Paul Merrick, Untitled, Moon-Rock, Polystyrene, Found Image, Dressmaker Pins, Berry Pins, 115cm x 111cm x 10cm, Photo credit: David Lawson
I combine painting with sculpture, and the made with the ready-made. Investigating colour, form and architectural and special arrangements in relationship to painting as a subject and discipline in and of itself. My new work is the result of a sustained interrogation of painting and process in relation to the found object.
A series of new ‘Found Paintings’ are examples of this new investigation. Carefully selected objects such as used and discarded scrap metal, table tops, dusty panels and lighting units are presented as paintings, challenging the viewer to look beyond speculation about former use and action, towards acceptance of each object and surface as aesthetically final and complete, a reclamation and assertion of Painting through the artistic legacy of the found object.
My work draws on influences from disparate sources, referencing the luxury of 50’s and 60’s interior design of West Coast America, the murder scenes of Helmut Newton, Colour Film Noir and the post-industrial landscape of North East England. Salvaged from local scrap yards these works lead a double life: both as autonomous objects and as Mise-en-scene. As such they imply an event or act that occurs outside the work ambiguous and substantiation except for the intimated luxury or seediness of material and colour the works become both sinister and erotic. – Paul Merrick, 2012
See more artworks by Paul Merrick here.
In an essay presented to the 16th Congress of the International Psychoanalytical Association in 1949 the French psychoanalyst Jacques Lacan located the formation of the self in the mirror reflection. Identity, as Lacan understood it, arose in the recognition of the image as oneself. For the most part the representation in art of the human form has followed the same model: by playing the role of the mirror, the art work re-enacts the moment of recognition in an exchange that ultimately reassures the viewer – Natalie Haddad
See more artworks by Victor Man here.
Kassay’s monochromes experiment with history. “I think that the work I’m doing could’ve been made sixty years ago. Everything I’m working with now was available then,” – Aimee Walleston
See more artworks by Jacob Kassay here.
David Claerbout, Mist Over a Landscape III
In a not-so-secluded, but unforgiving room on the fourth floor of the San Francisco Museum of Modern Art, three of David Claerbout’s videos formed a claustrophobic horseshoe of exuberance and brutality – Eugenia Bell
See more artworks by David Claerbout here.
Consider the suggestive confusion between wonder and wander – as if getting lost and digression were at the root of amazement, of change, even of knowledge – Casey Kaplan
See more artworks by Anna Gaskell here.
Travels in a Strange Land : Dark Spaces #73
I have visited a strange and beautiful place, a land containing creatures and locations that are fantastical but somehow familiar. A negative world. A landscape unknown. So close, but as yet undiscovered.
While some people may think that most of their local landscapes have been discovered and photographed ad-nauseum, I have sought out the landscapes of my imagination. However, these are not photoshop creations but real places. Illuminating the dark spaces beneath rocks and trees by viewing them in negative I have unearthed a landscape previously unknown to me. What you see in them is only limited by your imagination. This journey is ongoing.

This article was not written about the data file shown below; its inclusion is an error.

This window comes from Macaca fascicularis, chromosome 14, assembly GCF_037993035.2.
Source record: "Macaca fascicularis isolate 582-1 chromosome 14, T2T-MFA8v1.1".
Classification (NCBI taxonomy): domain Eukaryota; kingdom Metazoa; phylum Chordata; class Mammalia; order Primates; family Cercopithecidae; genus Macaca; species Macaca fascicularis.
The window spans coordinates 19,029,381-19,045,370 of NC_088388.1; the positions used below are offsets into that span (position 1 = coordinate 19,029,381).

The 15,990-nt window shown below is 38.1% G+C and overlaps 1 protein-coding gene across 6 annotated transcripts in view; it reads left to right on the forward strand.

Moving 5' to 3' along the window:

See more artworks by Matt Botwood here.
Medway Services M2 Eastbound, oil on shellac on acrylic gesso on linen, 180 x 140cm, 2013, © the artist, photo Peter Abrahams / Lucid Plane
Edward Chell’s work explores a matrix of connected ideas centred on taxonomies and extinction, thresholds and boundaries, borders and hinterlands. For instance, his recent project Soft Estate investigated the aesthetics and ecology of motorway landscapes in relation to the 18th Century Picturesque. Chell uses such sites to foreground colliding narratives through painting and a wide range of media.
Pablo Gonzalez-Trejo, Vega, 65 x 50 cm, Técnica Mixta sobre tela, 2013
As Defacing art project comes to an end, I wanted to clarify its bases.
Defacing art project was imagined with a simple idea, naturally, to change the perception of the past and to create a new future, which will in turn become our present. As impossible as it may seem, it was poetic and plausible to me.
‘Living in the past’ is a condition of many immigrants, and I wanted to change this aspect of their lives. It is this way with my family, my people and all those who are in this situation of emotional limbo. Defacing Art project allows for the public to contribute to the artwork by painting on it, a real visual therapy. Rebuilding or maculating an iconographic image of our past can potentially change it or the perception of it, and then build a different future from this new landmark. Defacing is a project that invites to experiment with icons in the present while being aware that this is relative to the past.
Nightmare, Cut-out xerox – Caravaggio’s “David and Goliath” reproduction, cardboard, scotch-tape, 15 x 21 x 0,5 cm, 2010.
Jagna Ciuchta has done some art defacing. See more art works by Jagna Ciuchta here.
Glenn Brown is doing some art defacing. See more here.
Dana Lauren Goldstein might have done some art defacing photography. See more photography by Dana Lauren Goldstein here.
Miguel Leal is doing some art defacing mixed media. See more here.
Cesar Biojo is doing some art defacing paintings. See more here.
Antoine Cordet is doing some art defacing paintings. See more here.
Alexander Tinei is doing some art defacing paintings. See more here.